A highlight of this trip was hearing the stories of a group of women whose children were saved from abortion by the HLI Uganda team. The mothers gave moving testimonies on how they chose life instead of abortion, and how their beautiful bouncing babies are sources of hope and consolation. While the laws in Uganda are mostly respectful of life, there is still widespread immorality and illegal abortions. In October of 2011, HLI Uganda was involved in a case that led to the arrest of a medic who performed an illegal abortion on his girlfriend, and in the process almost killed her. I had the chance to meet one of the police officers who was instrumental in bringing the young woman’s assailant to justice.
As a Catholic apostolate, HLI endeavors to work closely with the Church in every country in which we operate. Fr. Opio was able to arrange for us to give a special presentation to the Ugandan bishops during my trip. A number of topics were discussed, but there was a heavy focus on the influence of population control groups in Africa and what these groups are doing to undermine the moral authority of the bishops. We advised the bishops on some strategies they could undertake to combat this deadly influence. I had the impression that the bishops were very supportive of our message, and there was great optimism about what we could achieve together for the protection of life in the future.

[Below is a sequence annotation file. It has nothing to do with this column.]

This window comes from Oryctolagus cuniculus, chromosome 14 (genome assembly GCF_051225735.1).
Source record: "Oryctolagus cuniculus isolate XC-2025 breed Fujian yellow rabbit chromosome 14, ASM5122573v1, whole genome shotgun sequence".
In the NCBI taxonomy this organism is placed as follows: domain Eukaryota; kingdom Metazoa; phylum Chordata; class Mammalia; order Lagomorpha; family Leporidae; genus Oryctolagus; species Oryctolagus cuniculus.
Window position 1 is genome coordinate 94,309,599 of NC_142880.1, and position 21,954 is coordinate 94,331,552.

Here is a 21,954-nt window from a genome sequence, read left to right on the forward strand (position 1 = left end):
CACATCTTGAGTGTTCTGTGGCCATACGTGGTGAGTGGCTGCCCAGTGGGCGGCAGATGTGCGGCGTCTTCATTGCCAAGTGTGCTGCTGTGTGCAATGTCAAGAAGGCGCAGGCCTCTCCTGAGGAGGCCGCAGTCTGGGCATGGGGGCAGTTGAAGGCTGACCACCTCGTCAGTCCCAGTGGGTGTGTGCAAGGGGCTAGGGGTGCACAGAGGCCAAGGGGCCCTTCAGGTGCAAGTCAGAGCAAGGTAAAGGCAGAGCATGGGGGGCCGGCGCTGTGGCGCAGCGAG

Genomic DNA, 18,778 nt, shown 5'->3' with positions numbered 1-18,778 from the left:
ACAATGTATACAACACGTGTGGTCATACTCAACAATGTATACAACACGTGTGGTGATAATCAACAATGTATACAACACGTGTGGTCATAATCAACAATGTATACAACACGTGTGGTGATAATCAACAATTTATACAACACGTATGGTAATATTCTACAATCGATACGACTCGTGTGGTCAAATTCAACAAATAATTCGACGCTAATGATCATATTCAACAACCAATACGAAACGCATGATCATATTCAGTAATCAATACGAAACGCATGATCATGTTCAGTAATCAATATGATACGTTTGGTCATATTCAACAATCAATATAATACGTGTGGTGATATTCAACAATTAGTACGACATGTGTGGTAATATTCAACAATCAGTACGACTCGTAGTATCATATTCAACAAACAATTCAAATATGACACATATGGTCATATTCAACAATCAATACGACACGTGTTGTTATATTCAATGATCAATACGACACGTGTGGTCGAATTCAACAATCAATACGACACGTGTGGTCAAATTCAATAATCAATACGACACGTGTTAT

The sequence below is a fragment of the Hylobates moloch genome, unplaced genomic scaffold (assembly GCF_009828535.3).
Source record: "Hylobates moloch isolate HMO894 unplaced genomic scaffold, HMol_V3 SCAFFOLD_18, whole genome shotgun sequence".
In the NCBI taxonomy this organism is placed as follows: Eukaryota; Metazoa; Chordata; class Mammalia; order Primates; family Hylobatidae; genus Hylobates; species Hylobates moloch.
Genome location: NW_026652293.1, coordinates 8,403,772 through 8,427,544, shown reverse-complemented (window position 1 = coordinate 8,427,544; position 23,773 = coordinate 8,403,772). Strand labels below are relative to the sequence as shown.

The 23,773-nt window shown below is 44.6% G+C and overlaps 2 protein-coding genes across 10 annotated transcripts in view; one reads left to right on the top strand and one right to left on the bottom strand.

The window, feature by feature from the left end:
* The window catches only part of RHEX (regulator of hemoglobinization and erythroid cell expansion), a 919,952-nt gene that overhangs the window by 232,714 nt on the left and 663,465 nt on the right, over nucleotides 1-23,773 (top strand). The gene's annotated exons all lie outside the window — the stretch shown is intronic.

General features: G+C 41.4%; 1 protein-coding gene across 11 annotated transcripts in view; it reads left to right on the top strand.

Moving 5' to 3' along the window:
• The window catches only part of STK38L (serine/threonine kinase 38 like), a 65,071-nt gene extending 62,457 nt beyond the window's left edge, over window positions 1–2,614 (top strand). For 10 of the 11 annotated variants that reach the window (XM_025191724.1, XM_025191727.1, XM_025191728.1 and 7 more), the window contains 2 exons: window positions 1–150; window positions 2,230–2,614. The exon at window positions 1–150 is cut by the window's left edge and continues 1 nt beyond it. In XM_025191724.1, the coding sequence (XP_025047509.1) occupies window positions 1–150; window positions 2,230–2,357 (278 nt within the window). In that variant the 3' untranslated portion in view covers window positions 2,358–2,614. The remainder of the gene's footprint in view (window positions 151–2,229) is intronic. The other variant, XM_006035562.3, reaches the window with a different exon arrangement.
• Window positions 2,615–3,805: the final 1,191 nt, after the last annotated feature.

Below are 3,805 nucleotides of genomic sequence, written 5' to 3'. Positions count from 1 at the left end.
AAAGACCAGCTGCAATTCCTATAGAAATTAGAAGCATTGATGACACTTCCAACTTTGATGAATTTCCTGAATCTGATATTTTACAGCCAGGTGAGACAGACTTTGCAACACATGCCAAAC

As HLI Founder Father Paul Marx said many times, “In every country, contraception always leads to massive abortion.” While the West is falling into decay, we have in Uganda and other parts of Africa people hungering for the Gospel of Life who have so far been able to stop the tidal wave of legalized abortion. But the increased push for contraception is a continual threat. I hope HLI and the Catholic Church in Uganda can work even more closely together in defeating the contraceptive mentality to get Uganda back on the right track to saving lives from HIV/AIDS, and to stop abortion from ever being legalized.
Father Peter West is the vice president for missions at Human Life International.
Reprinted from HLI Worldwatch.